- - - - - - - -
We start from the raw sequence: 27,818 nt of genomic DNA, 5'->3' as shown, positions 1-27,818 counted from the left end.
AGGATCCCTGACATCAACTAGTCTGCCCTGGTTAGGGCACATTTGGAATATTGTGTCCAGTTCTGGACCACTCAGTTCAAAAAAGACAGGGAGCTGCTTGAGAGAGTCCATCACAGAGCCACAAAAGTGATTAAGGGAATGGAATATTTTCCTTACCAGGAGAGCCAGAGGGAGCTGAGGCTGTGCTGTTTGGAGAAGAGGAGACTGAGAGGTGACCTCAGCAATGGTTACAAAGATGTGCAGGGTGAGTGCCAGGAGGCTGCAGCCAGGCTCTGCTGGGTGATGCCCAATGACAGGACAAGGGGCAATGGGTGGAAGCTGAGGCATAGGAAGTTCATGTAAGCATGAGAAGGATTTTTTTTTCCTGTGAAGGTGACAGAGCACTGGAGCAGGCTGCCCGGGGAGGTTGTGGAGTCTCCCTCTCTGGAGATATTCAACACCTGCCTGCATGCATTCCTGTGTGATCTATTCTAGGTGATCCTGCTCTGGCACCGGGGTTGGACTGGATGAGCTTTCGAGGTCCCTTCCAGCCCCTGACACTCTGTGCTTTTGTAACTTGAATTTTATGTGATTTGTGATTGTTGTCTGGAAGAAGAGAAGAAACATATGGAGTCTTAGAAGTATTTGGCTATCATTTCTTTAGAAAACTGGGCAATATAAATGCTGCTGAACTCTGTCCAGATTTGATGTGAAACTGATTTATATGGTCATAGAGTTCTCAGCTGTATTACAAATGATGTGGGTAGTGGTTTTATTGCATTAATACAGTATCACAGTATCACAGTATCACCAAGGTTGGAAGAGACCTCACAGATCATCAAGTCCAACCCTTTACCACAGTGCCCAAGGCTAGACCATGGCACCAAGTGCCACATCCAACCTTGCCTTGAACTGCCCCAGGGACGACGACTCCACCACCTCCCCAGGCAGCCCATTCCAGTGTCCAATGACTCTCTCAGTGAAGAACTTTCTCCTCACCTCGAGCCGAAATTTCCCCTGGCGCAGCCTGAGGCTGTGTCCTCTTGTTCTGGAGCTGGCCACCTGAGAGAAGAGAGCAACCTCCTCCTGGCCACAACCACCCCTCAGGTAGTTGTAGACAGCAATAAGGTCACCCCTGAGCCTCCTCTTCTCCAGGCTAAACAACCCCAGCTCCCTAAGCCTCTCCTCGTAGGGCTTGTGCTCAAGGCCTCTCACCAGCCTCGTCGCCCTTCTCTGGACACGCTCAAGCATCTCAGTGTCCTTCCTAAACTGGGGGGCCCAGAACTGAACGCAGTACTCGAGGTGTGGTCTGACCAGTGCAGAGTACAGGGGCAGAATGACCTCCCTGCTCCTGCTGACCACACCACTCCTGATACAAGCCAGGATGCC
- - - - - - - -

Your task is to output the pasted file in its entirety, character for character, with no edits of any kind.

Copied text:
We start from the raw sequence: 27,818 nt of genomic DNA, 5'->3' as shown, positions 1-27,818 counted from the left end.
AGGATCCCTGACATCAACTAGTCTGCCCTGGTTAGGGCACATTTGGAATATTGTGTCCAGTTCTGGACCACTCAGTTCAAAAAAGACAGGGAGCTGCTTGAGAGAGTCCATCACAGAGCCACAAAAGTGATTAAGGGAATGGAATATTTTCCTTACCAGGAGAGCCAGAGGGAGCTGAGGCTGTGCTGTTTGGAGAAGAGGAGACTGAGAGGTGACCTCAGCAATGGTTACAAAGATGTGCAGGGTGAGTGCCAGGAGGCTGCAGCCAGGCTCTGCTGGGTGATGCCCAATGACAGGACAAGGGGCAATGGGTGGAAGCTGAGGCATAGGAAGTTCATGTAAGCATGAGAAGGATTTTTTTTTCCTGTGAAGGTGACAGAGCACTGGAGCAGGCTGCCCGGGGAGGTTGTGGAGTCTCCCTCTCTGGAGATATTCAACACCTGCCTGCATGCATTCCTGTGTGATCTATTCTAGGTGATCCTGCTCTGGCACCGGGGTTGGACTGGATGAGCTTTCGAGGTCCCTTCCAGCCCCTGACACTCTGTGCTTTTGTAACTTGAATTTTATGTGATTTGTGATTGTTGTCTGGAAGAAGAGAAGAAACATATGGAGTCTTAGAAGTATTTGGCTATCATTTCTTTAGAAAACTGGGCAATATAAATGCTGCTGAACTCTGTCCAGATTTGATGTGAAACTGATTTATATGGTCATAGAGTTCTCAGCTGTATTACAAATGATGTGGGTAGTGGTTTTATTGCATTAATACAGTATCACAGTATCACAGTATCACCAAGGTTGGAAGAGACCTCACAGATCATCAAGTCCAACCCTTTACCACAGTGCCCAAGGCTAGACCATGGCACCAAGTGCCACATCCAACCTTGCCTTGAACTGCCCCAGGGACGACGACTCCACCACCTCCCCAGGCAGCCCATTCCAGTGTCCAATGACTCTCTCAGTGAAGAACTTTCTCCTCACCTCGAGCCGAAATTTCCCCTGGCGCAGCCTGAGGCTGTGTCCTCTTGTTCTGGAGCTGGCCACCTGAGAGAAGAGAGCAACCTCCTCCTGGCCACAACCACCCCTCAGGTAGTTGTAGACAGCAATAAGGTCACCCCTGAGCCTCCTCTTCTCCAGGCTAAACAACCCCAGCTCCCTAAGCCTCTCCTCGTAGGGCTTGTGCTCAAGGCCTCTCACCAGCCTCGTCGCCCTTCTCTGGACACGCTCAAGCATCTCAGTGTCCTTCCTAAACTGGGGGGCCCAGAACTGAACGCAGTACTCGAGGTGTGGTCTGACCAGTGCAGAGTACAGGGGCAGAATGACCTCCCTGCTCCTGCTGACCACACCACTCCTGATACAAGCCAGGATGCC